Where the borrower is a series of an LLC, the question of where to file becomes more complicated.  Historically, under the Delaware LLC Act, a series of an LLC was not considered a “registered organization” because no public record of the series was required to be filed in connection with the establishment of the series.  In fact, prior to August 1, 2019, there was no clear mechanism for filing any public record to evidence the establishment of a series of a Delaware LLC.

Under the UCC, the proper jurisdiction for filing against a debtor-entity that is not a “registered organization” is the jurisdiction in which the debtor-entity’s principal place of business is located (or in which the entity maintains its chief executive office if there is more than one jurisdiction in which the entity maintains a place of business).  Accordingly, determination of the proper filing office for an unregistered series of an LLC requires additional diligence to determine where the series’ principal place of business (or chief executive office) is located.  This creates confusion and uncertainty for lenders seeking to perfect a security interest in the assets of an unregistered series as there is no easily discernable filing office to ensure perfection.  The appropriate filing office depends on the representations of the borrower and is subject to change with any change in the borrower’s physical location.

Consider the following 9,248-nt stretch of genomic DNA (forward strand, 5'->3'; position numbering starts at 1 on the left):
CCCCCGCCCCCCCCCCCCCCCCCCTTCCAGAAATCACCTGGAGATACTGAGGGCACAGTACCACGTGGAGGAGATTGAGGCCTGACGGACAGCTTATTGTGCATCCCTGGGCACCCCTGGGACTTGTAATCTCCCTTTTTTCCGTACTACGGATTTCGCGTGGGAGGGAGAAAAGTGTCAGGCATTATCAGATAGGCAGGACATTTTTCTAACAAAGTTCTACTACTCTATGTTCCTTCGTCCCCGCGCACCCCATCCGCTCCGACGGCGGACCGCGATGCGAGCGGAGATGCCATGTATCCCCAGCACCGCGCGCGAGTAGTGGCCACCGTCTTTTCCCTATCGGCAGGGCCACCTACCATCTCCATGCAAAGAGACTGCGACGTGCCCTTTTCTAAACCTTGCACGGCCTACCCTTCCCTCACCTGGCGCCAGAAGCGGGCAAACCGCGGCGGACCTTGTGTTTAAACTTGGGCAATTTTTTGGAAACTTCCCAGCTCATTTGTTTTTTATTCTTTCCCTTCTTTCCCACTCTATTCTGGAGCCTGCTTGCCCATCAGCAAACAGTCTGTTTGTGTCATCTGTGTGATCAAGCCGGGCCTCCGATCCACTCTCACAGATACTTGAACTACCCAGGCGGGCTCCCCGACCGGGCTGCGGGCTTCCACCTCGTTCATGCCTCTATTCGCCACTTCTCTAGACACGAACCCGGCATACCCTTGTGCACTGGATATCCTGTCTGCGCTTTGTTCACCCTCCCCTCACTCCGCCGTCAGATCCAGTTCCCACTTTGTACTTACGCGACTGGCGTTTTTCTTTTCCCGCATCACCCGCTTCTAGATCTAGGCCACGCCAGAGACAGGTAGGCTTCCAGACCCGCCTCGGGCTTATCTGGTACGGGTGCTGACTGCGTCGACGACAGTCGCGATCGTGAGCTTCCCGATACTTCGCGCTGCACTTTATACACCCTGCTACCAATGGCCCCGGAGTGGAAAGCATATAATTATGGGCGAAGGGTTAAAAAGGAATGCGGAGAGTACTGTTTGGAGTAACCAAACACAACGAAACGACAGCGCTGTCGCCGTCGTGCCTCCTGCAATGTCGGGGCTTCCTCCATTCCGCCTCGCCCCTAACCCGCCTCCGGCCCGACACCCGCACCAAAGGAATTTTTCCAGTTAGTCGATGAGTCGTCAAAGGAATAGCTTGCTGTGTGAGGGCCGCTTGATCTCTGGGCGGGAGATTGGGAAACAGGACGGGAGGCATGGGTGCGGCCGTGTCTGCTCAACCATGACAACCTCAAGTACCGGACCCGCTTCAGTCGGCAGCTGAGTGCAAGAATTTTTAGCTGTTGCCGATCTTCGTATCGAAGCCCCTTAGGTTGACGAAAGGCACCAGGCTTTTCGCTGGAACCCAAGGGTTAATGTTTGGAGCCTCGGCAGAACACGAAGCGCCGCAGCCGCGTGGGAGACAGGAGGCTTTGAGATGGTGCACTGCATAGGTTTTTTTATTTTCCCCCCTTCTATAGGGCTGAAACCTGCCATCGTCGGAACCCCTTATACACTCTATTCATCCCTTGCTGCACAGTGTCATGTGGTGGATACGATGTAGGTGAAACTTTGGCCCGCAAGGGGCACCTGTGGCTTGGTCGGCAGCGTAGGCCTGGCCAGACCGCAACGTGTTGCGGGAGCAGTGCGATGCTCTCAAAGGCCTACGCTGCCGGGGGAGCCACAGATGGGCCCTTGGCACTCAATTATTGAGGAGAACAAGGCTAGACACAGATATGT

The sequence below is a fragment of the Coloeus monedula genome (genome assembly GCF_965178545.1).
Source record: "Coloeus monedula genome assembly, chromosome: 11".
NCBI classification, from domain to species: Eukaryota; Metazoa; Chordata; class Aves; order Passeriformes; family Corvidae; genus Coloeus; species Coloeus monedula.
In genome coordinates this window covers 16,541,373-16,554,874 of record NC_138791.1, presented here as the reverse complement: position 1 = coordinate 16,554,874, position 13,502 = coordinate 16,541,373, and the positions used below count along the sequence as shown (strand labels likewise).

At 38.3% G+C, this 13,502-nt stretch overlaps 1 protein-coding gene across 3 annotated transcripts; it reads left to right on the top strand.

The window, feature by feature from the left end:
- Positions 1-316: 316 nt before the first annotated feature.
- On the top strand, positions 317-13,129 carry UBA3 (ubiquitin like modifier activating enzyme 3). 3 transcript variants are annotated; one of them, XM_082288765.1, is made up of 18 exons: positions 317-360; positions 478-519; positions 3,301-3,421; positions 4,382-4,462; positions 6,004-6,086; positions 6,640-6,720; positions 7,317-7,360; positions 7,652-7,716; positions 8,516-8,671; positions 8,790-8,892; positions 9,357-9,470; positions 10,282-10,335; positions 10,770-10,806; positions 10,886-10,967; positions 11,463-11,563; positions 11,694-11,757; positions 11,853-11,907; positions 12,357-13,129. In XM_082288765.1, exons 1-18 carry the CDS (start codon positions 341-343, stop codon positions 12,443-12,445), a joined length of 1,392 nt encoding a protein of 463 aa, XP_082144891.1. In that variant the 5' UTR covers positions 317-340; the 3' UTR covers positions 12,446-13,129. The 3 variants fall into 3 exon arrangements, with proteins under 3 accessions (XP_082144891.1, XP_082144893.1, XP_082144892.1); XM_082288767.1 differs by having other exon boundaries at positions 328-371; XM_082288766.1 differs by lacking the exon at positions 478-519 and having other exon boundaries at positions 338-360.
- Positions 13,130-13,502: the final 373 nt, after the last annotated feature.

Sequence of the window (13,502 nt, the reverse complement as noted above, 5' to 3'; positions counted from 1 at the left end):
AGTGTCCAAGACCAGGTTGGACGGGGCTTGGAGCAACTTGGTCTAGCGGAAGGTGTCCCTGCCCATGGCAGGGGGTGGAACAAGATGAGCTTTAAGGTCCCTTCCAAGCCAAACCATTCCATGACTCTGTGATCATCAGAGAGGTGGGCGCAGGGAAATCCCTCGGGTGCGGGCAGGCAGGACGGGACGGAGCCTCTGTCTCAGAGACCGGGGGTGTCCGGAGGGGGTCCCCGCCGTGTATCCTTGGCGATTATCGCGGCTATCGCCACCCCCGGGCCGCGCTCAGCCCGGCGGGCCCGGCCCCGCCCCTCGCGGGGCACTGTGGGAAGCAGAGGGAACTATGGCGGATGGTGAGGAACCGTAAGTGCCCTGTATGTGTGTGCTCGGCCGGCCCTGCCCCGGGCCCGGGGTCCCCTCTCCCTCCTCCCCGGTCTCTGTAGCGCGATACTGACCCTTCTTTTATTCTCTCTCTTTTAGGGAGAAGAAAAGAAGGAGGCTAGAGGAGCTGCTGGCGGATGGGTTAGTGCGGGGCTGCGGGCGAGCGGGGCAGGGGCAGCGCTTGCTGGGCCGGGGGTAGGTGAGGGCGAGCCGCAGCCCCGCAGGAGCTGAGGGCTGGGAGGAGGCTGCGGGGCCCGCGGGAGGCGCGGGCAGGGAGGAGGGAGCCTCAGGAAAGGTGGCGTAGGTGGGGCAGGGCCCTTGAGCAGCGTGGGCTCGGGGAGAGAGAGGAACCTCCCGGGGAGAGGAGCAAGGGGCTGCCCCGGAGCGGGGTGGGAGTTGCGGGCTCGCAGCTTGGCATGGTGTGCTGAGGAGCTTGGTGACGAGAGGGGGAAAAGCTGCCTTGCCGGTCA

Seemingly in response to this issue, the Delaware legislature amended Article 9 of the Delaware UCC (effective August 1, 2019) to clarify that the term “registered organization” also includes “a series of a registered organization if the series is an organization formed or organized under the law of a single State and the statute of the State governing the series requires that the public organic record of the series be filed with the State.”  The Delaware LLC Act was also amended effective August 1, 2019 to provide for the addition of a “registered series” under Section 18-218 of the Act.  A “registered series” requires the filing of a “certificate of registered series” setting forth the name of the limited liability company and the name of the registered series.

Following the 2019 amendments to the Act, the series described in the pre-amendment version of the Act under Section 18-215 was left in place and is now referred to as a “protected series”.  A series formed as a protected series pursuant to the existing Section 18-215 (without the filing of a certificate of registered series) is not a “registered organization” under the UCC.  Accordingly, perfection by filing against a protected series requires filing in the jurisdiction in which the series maintains its principal place of business.